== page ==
Plotters plot, pantsers invent on the spot. I'm a bit in between.
Yes, I plot a bit, but I also make up things as I go. So how can I keep track of things?
It's... complicated (no, it's not)
Now the creative process is different for everyone. I use a combination of plotting and pantsing, which causes me a different problem: I need to keep track of the story, because a. sometimes I don't remember what I made up, and b. sometimes I decide to insert some text (or even ten chapters!) into an already written storyline.
(Now, this is how I do it, that doesn't mean it is the right or the best way. But perhaps it can give you an idea.)
I'm half a plotter, half a pantser. I know roughly where to go, but some of the steps in between are extremely vague, some others I know in detail. Sometimes I decide to go back, and insert a second thread into the storyline, or a third, or even a fourth... And I hate myself for it, because the reader might never figure it out. Anyway...
World building and character creation
I plan very little up-front, except for some overall arcs and concepts. Instead, I make things up on the fly, but document them whilst doing so. That way, I won't make all my characters blond, change their eye colors, names, or get previous events wrong.
I did create a little background (mostly events that happened before my story start) but to be honest, I only did that after having written 50k of words or so.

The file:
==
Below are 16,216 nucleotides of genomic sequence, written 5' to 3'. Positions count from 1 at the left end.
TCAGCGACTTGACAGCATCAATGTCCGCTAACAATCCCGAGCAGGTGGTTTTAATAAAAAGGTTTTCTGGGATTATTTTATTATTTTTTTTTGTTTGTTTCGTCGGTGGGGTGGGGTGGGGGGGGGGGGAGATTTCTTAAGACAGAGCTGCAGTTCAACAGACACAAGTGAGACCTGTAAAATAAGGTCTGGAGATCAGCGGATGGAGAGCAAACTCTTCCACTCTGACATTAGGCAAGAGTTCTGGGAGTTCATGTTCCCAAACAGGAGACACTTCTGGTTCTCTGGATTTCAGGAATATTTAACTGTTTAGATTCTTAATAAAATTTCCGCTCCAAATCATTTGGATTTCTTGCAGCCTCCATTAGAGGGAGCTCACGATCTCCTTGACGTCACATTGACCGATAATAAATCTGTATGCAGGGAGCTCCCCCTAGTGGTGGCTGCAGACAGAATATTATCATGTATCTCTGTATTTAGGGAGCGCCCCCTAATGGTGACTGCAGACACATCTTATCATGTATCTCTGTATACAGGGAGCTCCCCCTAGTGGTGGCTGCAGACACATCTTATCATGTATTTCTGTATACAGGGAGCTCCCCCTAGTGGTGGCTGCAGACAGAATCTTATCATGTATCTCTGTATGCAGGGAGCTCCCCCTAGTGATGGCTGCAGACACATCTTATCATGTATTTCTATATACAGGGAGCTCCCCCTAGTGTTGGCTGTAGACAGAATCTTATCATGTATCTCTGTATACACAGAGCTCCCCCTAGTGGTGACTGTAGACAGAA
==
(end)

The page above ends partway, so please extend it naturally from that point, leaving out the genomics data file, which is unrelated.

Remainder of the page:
Personally, I think world building is a little overrated. I know many authors like to build complex worlds, but they're often so involved in creating an interesting world that the interesting story suffers from it (i.e. it's not interesting at all).
Again, personally, I think it's story over characters over world. But that's just me.
My working method
1. Rough plot (some single lines in 'pseudo script')2. Play the 'why' game, or simply start writing3. Check text against spreadsheet, update spreadsheet with latest chapters4. Go back to 1 until done
1. Notes and pseudo-script
The parts that I plot, I plot as pseudo script,. To try to be as independent from the word processor that I use (sometimes Google Docs, sometimes Word, sometimes LibreOffice) I enclose all parts that are not part of the final story between << and >>.